For those that don’t know, Gringotts is the wizards bank found in the world of Harry Potter (bear with me, I do have a point). It has numerous vaults full of various treasures. Certain people have access to certain vaults and different people see different treasures as having value.

To me, this is how we should look at Teaching. Every teacher, regardless of level, experience or success has tried some form of technology/activity/resource in their lessons. I guarantee you that for every detractor of an activity (I personally do not like Mini White Boards) there will be a champion (My Course leader when I was training absolutely swore by them!). My point is that we will never reach the pinnacle of one definitive method of delivery that will encompass all learners in every subject passing an assessment and achieving the required results. Learners (and teachers for that matter) are different and react to different methods of delivery. This is where we need a Gringotts. You may have come up with a fantastic online resource (or treasure, if you will) that Group A responded to. Group B on the other hand, do not care for it and are not progressing. You need something else. This is where you can go to Gringotts and find another treasure that you can now see the value of.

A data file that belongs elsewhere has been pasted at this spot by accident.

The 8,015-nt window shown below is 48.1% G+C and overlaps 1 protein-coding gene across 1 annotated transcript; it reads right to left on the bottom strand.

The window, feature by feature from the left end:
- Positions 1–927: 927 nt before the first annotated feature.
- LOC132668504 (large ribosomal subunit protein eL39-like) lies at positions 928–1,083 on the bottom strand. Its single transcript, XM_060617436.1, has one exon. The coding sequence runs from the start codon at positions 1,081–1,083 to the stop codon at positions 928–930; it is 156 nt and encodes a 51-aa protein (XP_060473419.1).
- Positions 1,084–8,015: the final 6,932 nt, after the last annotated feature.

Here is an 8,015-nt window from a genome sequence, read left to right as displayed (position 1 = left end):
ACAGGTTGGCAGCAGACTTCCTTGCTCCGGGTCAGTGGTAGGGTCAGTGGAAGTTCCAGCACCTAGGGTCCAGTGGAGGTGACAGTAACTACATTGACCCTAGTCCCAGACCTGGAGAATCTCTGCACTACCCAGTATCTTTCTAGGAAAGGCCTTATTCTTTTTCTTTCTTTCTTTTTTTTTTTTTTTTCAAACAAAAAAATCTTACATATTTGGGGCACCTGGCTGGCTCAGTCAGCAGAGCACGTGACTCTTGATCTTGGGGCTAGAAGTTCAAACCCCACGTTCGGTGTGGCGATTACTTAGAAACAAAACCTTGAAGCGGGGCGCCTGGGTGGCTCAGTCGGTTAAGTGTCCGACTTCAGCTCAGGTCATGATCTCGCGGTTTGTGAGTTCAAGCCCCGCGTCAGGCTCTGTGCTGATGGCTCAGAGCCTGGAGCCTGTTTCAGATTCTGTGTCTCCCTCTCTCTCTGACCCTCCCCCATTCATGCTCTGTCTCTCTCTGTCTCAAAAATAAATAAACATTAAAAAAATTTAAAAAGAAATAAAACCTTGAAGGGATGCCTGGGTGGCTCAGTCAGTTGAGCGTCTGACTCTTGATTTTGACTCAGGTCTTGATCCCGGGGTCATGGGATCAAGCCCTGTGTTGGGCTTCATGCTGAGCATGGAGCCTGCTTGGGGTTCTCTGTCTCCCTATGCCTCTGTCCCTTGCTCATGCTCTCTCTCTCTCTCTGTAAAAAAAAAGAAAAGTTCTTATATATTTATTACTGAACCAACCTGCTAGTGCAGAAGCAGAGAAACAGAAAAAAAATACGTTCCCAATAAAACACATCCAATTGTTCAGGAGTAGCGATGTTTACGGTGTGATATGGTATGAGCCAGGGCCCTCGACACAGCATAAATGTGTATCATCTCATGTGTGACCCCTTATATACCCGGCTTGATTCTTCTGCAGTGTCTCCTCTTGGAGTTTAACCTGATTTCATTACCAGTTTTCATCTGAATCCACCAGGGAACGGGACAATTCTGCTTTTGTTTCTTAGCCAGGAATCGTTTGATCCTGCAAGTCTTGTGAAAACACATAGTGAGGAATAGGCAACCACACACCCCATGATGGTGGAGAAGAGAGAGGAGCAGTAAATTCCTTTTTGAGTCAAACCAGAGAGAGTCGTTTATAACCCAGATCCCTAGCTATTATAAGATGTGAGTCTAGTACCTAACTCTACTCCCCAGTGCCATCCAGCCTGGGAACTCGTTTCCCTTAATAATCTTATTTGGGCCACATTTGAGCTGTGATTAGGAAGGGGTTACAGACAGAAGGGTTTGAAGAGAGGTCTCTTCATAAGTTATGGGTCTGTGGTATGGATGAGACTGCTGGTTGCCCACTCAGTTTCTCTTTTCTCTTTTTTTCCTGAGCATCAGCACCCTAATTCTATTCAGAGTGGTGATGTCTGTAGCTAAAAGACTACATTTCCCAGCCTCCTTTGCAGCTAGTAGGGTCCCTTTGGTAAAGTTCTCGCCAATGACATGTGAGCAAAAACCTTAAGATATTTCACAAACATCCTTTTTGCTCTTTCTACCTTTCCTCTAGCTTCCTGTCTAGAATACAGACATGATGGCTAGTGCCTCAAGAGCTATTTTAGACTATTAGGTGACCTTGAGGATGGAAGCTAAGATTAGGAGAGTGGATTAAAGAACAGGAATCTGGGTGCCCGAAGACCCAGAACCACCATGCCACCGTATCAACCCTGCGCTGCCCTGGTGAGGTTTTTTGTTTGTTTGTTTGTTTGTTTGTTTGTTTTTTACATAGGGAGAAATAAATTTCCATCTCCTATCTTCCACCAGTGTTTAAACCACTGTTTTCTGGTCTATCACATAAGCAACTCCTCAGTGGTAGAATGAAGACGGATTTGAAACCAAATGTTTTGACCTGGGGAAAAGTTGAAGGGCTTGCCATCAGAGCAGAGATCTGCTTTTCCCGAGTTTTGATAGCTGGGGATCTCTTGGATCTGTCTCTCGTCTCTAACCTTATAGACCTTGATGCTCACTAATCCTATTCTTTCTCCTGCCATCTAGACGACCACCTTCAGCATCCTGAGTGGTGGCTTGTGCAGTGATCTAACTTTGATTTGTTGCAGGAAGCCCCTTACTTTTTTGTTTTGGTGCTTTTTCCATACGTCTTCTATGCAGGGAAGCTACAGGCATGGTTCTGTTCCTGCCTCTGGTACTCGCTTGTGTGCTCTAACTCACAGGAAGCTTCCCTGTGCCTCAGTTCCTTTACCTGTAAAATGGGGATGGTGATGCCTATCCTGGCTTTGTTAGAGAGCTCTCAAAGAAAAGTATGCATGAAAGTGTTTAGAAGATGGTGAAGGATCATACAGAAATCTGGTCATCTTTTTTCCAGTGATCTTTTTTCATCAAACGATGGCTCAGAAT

Teaching Machines clearly have a place. VLE’s/e-Learning tools/Webinars clearly have a place. Mini White Boards/lollipop sticks have their place too and even Chalk and Talk has a place in teaching. So at some point we will all be critics and champions, it is merely dependant on which vault we need to access and which treasure we value at the time.

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3 responses to “1.3 Teaching Machines #ocTEL

  1. An interesting perspective on the process of learning. I too am very interested in 42. I think that it is a bold but necessary step to challenge the existing pedagogy of delivery as the method. Problem based Learning PBL has been around for a long time and suits many different learning styles (without getting in to a debate about the existence of learning styles). Testing by summative, exam-based assessment is also very unrealistic.

    I don’t know of many professions where you have to go in to a situation with no team, without any preparation, without collective knowledge at your disposal.

    You also don’t have to pass a ‘test’ each year to continue being employed. It is a continual assessment process of managing short, medium and long term goals rather than a single opportunity to pass (or fail) the entire year’s work.

    So why do educators continue to test people in closed book exam situations whereby you are to be tested on what you can remember rather than what you can gather and apply?

  2. Totally agree with both of you! I am a language teacher and all of my courses assessment tasks are “open book”. Students are surprised first but soon realised that there is no dictionary, translator or notes that can help them if they don’t know what and where to look for. The idea is to prepare for the real world, isn’t it?

  3. Pingback: #Octel – Learning Machines | More than just Content